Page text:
With audio analyzer softwares you can have rms, peak,lufs delta... like values or have spectrograms, spectrum analysis graphs... Is there any kind of information hidden in there to define a threshold for hearblity betwwen 2 compared audio files?

Note : I'm using deltawave audio null comparator software for this kind of comparison. https://deltaw.org/
Music is usally off in tempo, pitch, and loudness many times a second.

Are you aware why a clarinet can be distinguished from a piano when it plays the same note?

The question isn't whether minute differences in measured performance are audible at all. It's whether or not a person listening to music will notice the irregularity.

Amir loves to show off the capability of his expensive gear that he got such a great deal on because he's doing a service for the community.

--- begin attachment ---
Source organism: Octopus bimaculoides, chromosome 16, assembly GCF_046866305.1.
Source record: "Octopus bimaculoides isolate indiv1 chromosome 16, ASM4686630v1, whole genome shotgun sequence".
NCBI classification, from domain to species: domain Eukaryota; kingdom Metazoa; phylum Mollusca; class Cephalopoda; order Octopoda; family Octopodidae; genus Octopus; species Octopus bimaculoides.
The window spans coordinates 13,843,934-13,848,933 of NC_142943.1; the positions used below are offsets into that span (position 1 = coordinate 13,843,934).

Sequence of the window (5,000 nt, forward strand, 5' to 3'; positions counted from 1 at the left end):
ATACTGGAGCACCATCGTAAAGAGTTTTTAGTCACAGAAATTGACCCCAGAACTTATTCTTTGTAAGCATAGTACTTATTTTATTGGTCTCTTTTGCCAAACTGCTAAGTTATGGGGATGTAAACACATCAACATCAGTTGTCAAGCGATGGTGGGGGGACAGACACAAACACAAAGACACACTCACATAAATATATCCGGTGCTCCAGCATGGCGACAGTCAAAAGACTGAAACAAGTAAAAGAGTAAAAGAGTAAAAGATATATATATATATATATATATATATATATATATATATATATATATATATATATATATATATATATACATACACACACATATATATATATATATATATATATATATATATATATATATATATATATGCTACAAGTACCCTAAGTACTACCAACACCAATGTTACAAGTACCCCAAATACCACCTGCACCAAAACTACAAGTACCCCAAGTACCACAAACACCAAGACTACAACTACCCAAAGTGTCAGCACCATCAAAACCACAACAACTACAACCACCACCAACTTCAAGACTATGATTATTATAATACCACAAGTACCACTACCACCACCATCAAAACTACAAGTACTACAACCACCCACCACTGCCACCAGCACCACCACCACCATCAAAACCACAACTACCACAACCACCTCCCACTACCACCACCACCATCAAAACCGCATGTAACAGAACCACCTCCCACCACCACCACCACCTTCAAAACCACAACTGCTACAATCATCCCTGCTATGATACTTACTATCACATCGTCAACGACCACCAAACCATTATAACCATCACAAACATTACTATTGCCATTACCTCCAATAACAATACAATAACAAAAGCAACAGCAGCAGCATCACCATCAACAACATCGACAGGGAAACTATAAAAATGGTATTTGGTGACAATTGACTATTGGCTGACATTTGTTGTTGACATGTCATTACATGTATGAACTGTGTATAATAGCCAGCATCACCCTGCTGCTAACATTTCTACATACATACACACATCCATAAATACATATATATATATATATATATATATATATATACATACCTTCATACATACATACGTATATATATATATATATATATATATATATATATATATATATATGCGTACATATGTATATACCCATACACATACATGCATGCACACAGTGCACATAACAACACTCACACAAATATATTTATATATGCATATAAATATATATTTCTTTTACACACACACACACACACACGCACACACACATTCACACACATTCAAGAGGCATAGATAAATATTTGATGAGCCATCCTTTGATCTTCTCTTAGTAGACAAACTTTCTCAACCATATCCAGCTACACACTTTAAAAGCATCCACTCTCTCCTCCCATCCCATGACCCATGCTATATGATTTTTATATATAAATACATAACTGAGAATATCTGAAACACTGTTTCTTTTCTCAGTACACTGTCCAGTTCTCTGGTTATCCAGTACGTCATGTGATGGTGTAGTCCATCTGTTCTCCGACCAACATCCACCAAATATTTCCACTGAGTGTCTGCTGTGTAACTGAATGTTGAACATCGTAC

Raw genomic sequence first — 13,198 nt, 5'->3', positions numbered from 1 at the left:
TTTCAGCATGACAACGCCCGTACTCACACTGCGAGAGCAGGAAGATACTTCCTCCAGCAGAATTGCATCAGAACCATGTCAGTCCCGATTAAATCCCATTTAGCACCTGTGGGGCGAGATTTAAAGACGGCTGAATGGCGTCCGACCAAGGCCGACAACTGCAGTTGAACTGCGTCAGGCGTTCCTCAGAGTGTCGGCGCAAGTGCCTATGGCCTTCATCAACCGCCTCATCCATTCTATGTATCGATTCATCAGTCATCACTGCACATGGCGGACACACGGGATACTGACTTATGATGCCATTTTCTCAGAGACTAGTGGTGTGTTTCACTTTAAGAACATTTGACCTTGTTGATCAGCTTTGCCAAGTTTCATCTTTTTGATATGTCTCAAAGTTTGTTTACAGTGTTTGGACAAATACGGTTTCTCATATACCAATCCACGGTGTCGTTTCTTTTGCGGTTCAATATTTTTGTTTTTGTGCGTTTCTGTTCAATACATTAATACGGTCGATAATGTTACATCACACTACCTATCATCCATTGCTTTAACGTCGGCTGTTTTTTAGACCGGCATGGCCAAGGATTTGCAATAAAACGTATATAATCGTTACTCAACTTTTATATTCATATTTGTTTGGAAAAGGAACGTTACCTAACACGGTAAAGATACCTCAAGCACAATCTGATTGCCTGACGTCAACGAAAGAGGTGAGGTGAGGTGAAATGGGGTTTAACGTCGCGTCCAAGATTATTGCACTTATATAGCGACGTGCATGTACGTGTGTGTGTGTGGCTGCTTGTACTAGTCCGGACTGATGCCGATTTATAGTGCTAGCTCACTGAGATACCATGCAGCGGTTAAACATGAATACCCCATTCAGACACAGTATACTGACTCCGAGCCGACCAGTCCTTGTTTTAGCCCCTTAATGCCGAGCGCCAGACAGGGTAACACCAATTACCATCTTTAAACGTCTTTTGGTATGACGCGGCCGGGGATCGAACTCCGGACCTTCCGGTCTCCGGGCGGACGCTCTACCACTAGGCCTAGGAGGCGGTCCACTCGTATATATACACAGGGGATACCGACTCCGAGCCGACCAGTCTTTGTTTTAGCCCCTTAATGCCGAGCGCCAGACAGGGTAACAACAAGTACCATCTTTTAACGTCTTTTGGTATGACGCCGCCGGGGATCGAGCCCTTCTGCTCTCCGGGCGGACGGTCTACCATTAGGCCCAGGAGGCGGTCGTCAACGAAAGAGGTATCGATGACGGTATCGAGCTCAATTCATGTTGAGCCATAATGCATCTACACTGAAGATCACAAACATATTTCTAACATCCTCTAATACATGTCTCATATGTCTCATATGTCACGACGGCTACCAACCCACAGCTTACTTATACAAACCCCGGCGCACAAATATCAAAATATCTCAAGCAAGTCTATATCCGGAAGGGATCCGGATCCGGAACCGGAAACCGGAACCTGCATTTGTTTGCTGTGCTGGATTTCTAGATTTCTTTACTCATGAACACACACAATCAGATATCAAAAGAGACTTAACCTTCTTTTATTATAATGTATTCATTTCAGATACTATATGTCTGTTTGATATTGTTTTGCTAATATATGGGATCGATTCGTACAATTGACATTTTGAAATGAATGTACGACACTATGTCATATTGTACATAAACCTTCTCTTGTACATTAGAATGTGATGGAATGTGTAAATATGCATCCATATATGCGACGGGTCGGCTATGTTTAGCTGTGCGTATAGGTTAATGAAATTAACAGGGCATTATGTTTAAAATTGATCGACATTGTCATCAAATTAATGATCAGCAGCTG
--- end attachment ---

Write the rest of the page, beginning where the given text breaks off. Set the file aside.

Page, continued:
You will never notice a 1 db channel imbalance at -110 db. No human would. Not even a trained musician.

To answer your question: test yourself and your friends. You should be able to answer this without relying on what others tell you.
 

IowAudio

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#26
-So an amp or DAC with a SINAD of 70+db will be transparent for most listeners in a typical listening environment?

-Can an amp "bottleneck" a DAC or vise versa? Or would the speakers typically be the bottleneck? I'm not sure if SINAD is a good measurement to represent speaker performance.

-I live in rural Iowa pretty quiet and my listening space is in the basement with good acoustic treatment. Roughly my noise floor about 30db. I mostly listen to ripped CDs or WAV files so at best my music is going to have 96db of dynamic range, so considering my noise floor I only have about 66db of dynamic range left to work with... does this relate to the SINAD of audio gear.

-I ordered a VTV Hypex NC252MP and a Topping D30pro just to try out and compare to my Marantz SR4021 stereo receiver and SMSL M100 DAC. Also Danny at GR basically said my system is crap and cannot resolve the differences of his fancy cables, since I've tried a few fancy cables and never really noticed a consistent discernible difference. But yet he markets his cables for everyone to try touting they'll make a difference... idk.